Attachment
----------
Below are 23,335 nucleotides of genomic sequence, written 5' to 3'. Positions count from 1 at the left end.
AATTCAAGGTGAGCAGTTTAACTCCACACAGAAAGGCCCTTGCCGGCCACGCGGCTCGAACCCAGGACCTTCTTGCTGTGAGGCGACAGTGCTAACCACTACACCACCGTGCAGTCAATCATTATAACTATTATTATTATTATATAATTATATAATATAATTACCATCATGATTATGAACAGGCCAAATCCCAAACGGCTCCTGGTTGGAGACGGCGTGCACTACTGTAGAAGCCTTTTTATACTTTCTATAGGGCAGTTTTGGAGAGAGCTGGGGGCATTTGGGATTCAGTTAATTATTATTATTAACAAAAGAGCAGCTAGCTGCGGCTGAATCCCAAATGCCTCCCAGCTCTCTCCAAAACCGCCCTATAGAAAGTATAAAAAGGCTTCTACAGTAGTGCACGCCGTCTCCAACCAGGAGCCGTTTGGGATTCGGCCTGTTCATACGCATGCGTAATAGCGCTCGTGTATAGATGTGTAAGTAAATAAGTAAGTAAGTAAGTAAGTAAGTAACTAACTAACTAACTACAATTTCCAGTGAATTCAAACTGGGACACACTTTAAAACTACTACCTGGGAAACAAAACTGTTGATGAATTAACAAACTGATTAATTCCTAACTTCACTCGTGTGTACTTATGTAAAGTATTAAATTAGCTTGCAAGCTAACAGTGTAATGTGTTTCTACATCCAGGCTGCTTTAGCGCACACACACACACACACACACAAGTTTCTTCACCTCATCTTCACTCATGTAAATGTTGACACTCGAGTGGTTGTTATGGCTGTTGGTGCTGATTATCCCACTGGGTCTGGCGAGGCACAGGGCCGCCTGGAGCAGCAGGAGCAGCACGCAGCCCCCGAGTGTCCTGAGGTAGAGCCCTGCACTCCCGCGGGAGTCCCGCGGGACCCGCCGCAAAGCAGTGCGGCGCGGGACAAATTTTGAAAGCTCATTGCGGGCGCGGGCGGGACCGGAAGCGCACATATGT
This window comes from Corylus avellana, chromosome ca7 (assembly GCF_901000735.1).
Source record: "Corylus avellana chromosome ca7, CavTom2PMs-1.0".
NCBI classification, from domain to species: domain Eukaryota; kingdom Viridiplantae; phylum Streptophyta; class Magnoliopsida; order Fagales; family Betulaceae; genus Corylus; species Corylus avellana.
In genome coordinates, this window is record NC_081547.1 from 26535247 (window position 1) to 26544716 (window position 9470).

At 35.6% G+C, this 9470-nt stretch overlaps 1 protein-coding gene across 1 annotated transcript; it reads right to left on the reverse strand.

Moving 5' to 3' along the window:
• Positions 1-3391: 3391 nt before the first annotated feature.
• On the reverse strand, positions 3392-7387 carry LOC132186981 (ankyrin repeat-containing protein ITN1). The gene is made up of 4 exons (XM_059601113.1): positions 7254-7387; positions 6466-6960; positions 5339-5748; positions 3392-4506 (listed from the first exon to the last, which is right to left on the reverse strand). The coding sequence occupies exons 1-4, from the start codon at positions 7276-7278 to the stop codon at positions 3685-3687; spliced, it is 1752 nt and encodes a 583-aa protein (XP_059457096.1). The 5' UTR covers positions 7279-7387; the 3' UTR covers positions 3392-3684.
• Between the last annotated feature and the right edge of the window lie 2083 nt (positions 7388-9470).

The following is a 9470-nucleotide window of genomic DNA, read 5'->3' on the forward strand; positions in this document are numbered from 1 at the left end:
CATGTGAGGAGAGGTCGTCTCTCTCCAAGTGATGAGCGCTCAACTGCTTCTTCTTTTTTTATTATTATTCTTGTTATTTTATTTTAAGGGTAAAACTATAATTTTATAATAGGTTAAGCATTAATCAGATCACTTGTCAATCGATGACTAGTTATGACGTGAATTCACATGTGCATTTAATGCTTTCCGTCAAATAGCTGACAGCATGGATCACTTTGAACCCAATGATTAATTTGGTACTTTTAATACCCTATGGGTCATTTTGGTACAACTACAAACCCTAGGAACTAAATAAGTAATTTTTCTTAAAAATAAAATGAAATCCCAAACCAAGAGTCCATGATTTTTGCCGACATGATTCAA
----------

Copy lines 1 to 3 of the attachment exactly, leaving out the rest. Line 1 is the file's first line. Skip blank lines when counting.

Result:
Below are 23,335 nucleotides of genomic sequence, written 5' to 3'. Positions count from 1 at the left end.
AATTCAAGGTGAGCAGTTTAACTCCACACAGAAAGGCCCTTGCCGGCCACGCGGCTCGAACCCAGGACCTTCTTGCTGTGAGGCGACAGTGCTAACCACTACACCACCGTGCAGTCAATCATTATAACTATTATTATTATTATATAATTATATAATATAATTACCATCATGATTATGAACAGGCCAAATCCCAAACGGCTCCTGGTTGGAGACGGCGTGCACTACTGTAGAAGCCTTTTTATACTTTCTATAGGGCAGTTTTGGAGAGAGCTGGGGGCATTTGGGATTCAGTTAATTATTATTATTAACAAAAGAGCAGCTAGCTGCGGCTGAATCCCAAATGCCTCCCAGCTCTCTCCAAAACCGCCCTATAGAAAGTATAAAAAGGCTTCTACAGTAGTGCACGCCGTCTCCAACCAGGAGCCGTTTGGGATTCGGCCTGTTCATACGCATGCGTAATAGCGCTCGTGTATAGATGTGTAAGTAAATAAGTAAGTAAGTAAGTAAGTAAGTAACTAACTAACTAACTACAATTTCCAGTGAATTCAAACTGGGACACACTTTAAAACTACTACCTGGGAAACAAAACTGTTGATGAATTAACAAACTGATTAATTCCTAACTTCACTCGTGTGTACTTATGTAAAGTATTAAATTAGCTTGCAAGCTAACAGTGTAATGTGTTTCTACATCCAGGCTGCTTTAGCGCACACACACACACACACACACAAGTTTCTTCACCTCATCTTCACTCATGTAAATGTTGACACTCGAGTGGTTGTTATGGCTGTTGGTGCTGATTATCCCACTGGGTCTGGCGAGGCACAGGGCCGCCTGGAGCAGCAGGAGCAGCACGCAGCCCCCGAGTGTCCTGAGGTAGAGCCCTGCACTCCCGCGGGAGTCCCGCGGGACCCGCCGCAAAGCAGTGCGGCGCGGGACAAATTTTGAAAGCTCATTGCGGGCGCGGGCGGGACCGGAAGCGCACATATGT
This window comes from Corylus avellana, chromosome ca7 (assembly GCF_901000735.1).